Theo Wargo/Getty Images for Tribeca Film Festival; Susan Joy Balin
The music world lost many major artists in 2018, but perhaps none more beloved or impactful than the Queen of Soul, Aretha Franklin, who died of pancreatic cancer at her Detroit home on August 16 at age 76.
The first female performer ever to be inducted into the Rock & Roll Hall of Fame, Franklin had had health problems for the past few years, and she often had canceled concerts. In late 2017, she appeared alarmingly thin at a charity event but claimed it was a side effect of an unspecified medication. After announcing she was retiring from the road in 2017, Aretha still lined up shows for 2018, but in March, she was ordered by her doctors to cancel all of her performances and rest for two months.
In the days leading up to her passing, news reports emerged that Aretha was gravely ill and had received visits from her friend Stevie Wonder and Rev. Jesse Jackson.
A free tribute concert featuring The Four Tops, Patti LaBelle and many others was held in Detroit’s Chene Park Amphitheatre on August 30, the night before Aretha’s funeral. The funeral service itself, held at Motown’s Greater Grace Temple, was a nine-hour affair televised and streamed live online.
The memorial featured speeches by former President Bill Clinton, Detroit Mayor Mike Duggan, Michigan Governor Rick Snyder, Rev. Al Sharpton, Rev. Jesse Jackson, Tyler Perry, Cicely Tyson, record executive Clive Davis and Aretha’s childhood friend Smokey Robinson.
Musical performers at the service who honored the Queen included Faith Hill, Ariana Grande, Ron Isley, Chaka Khan, Fantasia, Jennifer Hudson, Gladys Knight, Wonder and Jennifer Holliday.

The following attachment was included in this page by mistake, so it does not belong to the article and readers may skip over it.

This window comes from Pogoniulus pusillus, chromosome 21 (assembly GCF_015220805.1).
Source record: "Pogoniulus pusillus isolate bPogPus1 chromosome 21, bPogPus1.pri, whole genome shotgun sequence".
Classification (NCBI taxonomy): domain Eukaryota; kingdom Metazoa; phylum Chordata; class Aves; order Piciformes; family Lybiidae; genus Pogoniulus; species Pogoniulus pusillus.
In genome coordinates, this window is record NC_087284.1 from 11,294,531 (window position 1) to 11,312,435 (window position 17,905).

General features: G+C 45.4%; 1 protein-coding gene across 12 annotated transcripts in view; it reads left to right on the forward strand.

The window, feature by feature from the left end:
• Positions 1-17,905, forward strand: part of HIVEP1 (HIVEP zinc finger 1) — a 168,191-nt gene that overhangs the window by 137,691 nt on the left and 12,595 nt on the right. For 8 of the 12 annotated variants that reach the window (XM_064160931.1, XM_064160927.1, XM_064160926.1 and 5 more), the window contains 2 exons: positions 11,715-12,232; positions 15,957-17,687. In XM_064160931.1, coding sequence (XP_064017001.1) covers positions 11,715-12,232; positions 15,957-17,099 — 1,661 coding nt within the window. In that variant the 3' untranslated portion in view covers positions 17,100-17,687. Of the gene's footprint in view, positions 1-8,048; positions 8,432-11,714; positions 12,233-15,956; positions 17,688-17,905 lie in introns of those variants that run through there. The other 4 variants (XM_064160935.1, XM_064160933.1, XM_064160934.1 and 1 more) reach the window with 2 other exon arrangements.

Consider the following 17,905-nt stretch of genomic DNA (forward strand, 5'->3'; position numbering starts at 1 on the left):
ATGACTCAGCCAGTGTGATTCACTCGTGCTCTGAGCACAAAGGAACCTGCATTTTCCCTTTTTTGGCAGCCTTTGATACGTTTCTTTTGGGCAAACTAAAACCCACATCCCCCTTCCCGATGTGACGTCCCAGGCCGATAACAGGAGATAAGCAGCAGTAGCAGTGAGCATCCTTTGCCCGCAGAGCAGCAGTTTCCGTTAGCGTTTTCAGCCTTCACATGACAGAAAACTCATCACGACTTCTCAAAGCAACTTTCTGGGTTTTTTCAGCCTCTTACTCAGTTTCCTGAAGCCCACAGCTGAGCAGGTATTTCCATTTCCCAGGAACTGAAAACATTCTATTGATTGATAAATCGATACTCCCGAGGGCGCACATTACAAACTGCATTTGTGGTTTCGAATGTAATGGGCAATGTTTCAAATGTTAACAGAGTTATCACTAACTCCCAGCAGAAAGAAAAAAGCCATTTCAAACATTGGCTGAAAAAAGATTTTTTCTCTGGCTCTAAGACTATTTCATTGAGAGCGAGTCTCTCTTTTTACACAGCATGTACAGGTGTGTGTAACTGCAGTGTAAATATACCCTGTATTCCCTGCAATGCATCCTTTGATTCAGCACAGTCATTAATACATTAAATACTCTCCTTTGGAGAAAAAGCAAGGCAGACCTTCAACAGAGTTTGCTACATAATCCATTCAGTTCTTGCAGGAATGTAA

Founding Jefferson Airplane singer and longtime Jefferson Starship member Marty Balin passed away of unspecified causes on September 27 at age 76. Among the memorable tunes Balin sang with his famous groups include “Today,” “Volunteers,” “Miracles,” “Count on Me” and “With Your Love.”
Shortly before his death, Balin had launched a medical malpractice lawsuit against a New York City hospital, claiming that poor care following a March 2016 heart operation had left him with major health issues, including a paralyzed vocal cord and kidney damage. He also had to have his thumb amputated, and lost half of his tongue. Despite his ailments, Marty was working on a new album at the time of his death.
Early in the year, on January 4, founding Moody Blues flute player and singer Ray Thomas died of unspecified causes after a long period of ill health. A month earlier, Thomas had found out that he was to be inducted into the Rock & Roll Hall of Fame with his band in April 2018.
Thomas was perhaps best known for playing the flute solo in The Moodies’ signature song “Nights in White Satin” and he also wrote and sang such tunes as “Legend of a Mind,” “Twilight Time,” “Dear Diary” “And the Tide Rushes In” and “For My Lady.” He retired from The Moody Blues 2002.
AND THE REST
Here are many of the music figures who died in 2018, in chronological order:
Ray Thomas — January 4 — singer and flute player with The Moody Blues. Died at age 76.
“Fast” Eddie Clarke — January 10 — guitarist with Motorhead and Fastway. Died of pneumonia at age 67.
Dolores O’Riordan — January 15 — frontwoman of Irish pop-rock band The Cranberries. Died by accidental drowning and extreme alcohol intoxication. She was 46.
Dave Holland — January 16 — former drummer with Judas Priest and Trapeze. Died at age 69.
Jim Rodford — January 20 — played bass with Argent, The Kinks and The Zombies. Died after a fall down a flight of stairs at his U.K. home. He was 76.
Hugh Masekela — January 23 — South African jazz trumpeter, topped the Billboard Hot 100 in 1968 with the instrumental “Grazing in the Grass.” Died of prostate cancer at age 78.
Mark E. Smith — January 24 — singer/songwriter of the influential British post-punk band The Fall. Died of lung and kidney cancer at age 60.
Dennis Edwards — February 1 — former singer with The Temptations. Died of complications from meningitis at age 75.